Also, with regard to my description of NASA's freon use as "miniscule" - I could not find a source that listed the number of pounds of freon used by NASA in the late 1990's, but the environmental impact study by the EPA seemed to conclude that NASA was meeting their usage goals, and that NASA's freon use was small enough so that its effect on the environment was considered negligible. Therefore, by industrial standards it had to be pretty small.
UPDATE: Found NASA's freon targets here. The 2001 usage goal was less than 100 gallons, which on an industrial scale is pretty insignificant.
FINAL ADDENDUM: I feel that I need to clarify a few things about "freon." Freon is a trademark registered to DuPont, but like "Kleenex" and "Coke" (the soft drink) it has come to represent a group of related products -- chemical compounds that primarily contain carbon and hydrogen, and chlorine and fluorine. These chemicals are also known as halogenated hydrocarbons or chlorofluorocarbons (CFC's).
Freon is primarily used by consumers, in a compressed gas form, as a refrigerant. Its discovery made artificial refrigeration inexpensive and safe. Using Freon meant that manufacturers of refrigerant systems no longer had to use toxic compounds such as methyl chloride, ammonia, or sulfur dioxide. Imagine having those in your home refrigerator!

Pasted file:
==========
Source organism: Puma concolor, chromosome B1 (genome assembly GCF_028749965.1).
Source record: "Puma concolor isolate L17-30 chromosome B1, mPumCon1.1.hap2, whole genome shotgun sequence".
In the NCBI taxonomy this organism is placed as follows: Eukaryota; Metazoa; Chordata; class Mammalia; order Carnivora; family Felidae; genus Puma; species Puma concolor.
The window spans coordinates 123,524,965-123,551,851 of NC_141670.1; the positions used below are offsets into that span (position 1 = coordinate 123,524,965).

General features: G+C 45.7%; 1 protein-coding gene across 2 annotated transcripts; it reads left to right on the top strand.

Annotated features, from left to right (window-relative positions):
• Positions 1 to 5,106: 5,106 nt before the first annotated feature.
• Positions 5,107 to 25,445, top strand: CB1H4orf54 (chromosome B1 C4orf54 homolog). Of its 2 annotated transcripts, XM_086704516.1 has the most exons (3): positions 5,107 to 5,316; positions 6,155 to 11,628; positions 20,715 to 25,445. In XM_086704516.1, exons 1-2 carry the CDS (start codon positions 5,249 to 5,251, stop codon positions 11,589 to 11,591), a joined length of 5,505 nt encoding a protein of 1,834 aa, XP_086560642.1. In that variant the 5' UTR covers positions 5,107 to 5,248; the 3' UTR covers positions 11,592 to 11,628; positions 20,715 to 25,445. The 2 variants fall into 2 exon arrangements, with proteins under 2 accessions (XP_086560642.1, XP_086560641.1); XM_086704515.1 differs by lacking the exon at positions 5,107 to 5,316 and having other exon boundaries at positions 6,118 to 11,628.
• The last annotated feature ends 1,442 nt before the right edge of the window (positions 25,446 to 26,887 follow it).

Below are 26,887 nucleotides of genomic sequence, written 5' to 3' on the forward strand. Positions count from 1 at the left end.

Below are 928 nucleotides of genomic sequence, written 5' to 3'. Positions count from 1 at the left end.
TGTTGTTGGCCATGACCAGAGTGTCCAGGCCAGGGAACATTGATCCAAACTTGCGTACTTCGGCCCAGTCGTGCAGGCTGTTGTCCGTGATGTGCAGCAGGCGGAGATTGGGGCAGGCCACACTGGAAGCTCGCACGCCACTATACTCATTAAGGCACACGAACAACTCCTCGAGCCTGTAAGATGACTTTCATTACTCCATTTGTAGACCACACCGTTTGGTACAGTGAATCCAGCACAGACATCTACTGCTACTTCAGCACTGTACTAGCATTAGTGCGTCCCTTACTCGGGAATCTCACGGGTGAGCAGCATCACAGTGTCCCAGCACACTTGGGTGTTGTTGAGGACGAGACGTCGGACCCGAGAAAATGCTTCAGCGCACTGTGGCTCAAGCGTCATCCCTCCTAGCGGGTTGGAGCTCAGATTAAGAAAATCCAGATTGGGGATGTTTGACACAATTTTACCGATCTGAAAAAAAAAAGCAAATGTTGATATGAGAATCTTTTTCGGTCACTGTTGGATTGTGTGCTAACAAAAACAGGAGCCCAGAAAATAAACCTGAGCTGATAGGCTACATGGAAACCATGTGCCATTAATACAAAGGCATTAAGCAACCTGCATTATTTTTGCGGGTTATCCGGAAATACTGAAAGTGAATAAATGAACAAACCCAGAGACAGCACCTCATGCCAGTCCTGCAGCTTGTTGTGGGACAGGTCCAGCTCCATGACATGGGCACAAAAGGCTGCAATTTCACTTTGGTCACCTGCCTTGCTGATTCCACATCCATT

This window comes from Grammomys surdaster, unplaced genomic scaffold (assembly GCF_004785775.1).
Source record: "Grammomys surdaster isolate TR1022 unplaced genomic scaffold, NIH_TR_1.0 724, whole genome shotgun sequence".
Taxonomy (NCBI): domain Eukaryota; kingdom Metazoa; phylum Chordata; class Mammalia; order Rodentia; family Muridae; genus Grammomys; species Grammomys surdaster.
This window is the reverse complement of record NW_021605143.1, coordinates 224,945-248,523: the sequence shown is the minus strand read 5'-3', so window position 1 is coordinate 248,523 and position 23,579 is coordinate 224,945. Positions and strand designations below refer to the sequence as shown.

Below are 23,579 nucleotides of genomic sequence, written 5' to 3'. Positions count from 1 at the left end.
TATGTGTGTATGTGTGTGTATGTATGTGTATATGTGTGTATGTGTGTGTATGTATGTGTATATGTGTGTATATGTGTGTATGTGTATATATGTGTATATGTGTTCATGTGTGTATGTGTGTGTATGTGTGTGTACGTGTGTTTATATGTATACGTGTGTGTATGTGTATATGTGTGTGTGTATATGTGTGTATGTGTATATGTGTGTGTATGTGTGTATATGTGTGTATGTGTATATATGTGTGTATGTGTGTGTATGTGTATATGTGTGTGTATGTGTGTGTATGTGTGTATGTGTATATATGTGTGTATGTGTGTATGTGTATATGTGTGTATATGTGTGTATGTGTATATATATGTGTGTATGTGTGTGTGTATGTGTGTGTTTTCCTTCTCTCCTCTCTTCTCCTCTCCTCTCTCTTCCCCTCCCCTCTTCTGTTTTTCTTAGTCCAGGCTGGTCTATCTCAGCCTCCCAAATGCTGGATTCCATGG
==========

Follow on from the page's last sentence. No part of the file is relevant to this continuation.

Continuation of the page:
Chlorofluorocarbon compounds are also used as solvents. They are ideally suited for cleaning metal parts where contamination must be stringently avoided, because CFC solvents such as freon 113 are extremely aggressive cleaning agents and leave practically no residue. NASA's White Sands Testing Facility was able to reduce the actual amount of freon 113 use to 65 gallons in 2001, which was well within their stated goal of 100 gallons or less. White Sands dropped their freon 113 usage requirements completely in 2002 and 2003. In 2004, White Sands was awarded the 2004 Stratospheric Ozone Protection Award by the EPA.
Although the use of freon as a cleaning agent and its use in the manufacture of polymeric foam are two different applications, it still stands to reason that NASA certainly had enough merit with the EPA (by virtue of their solvent freon elimination program) to at least try using the older, safer freon-containing insulation foam again on the Shuttle's external fuel tank. There was certainly enough data to suggest that the new foam posed a serious safety hazard.
A few more links: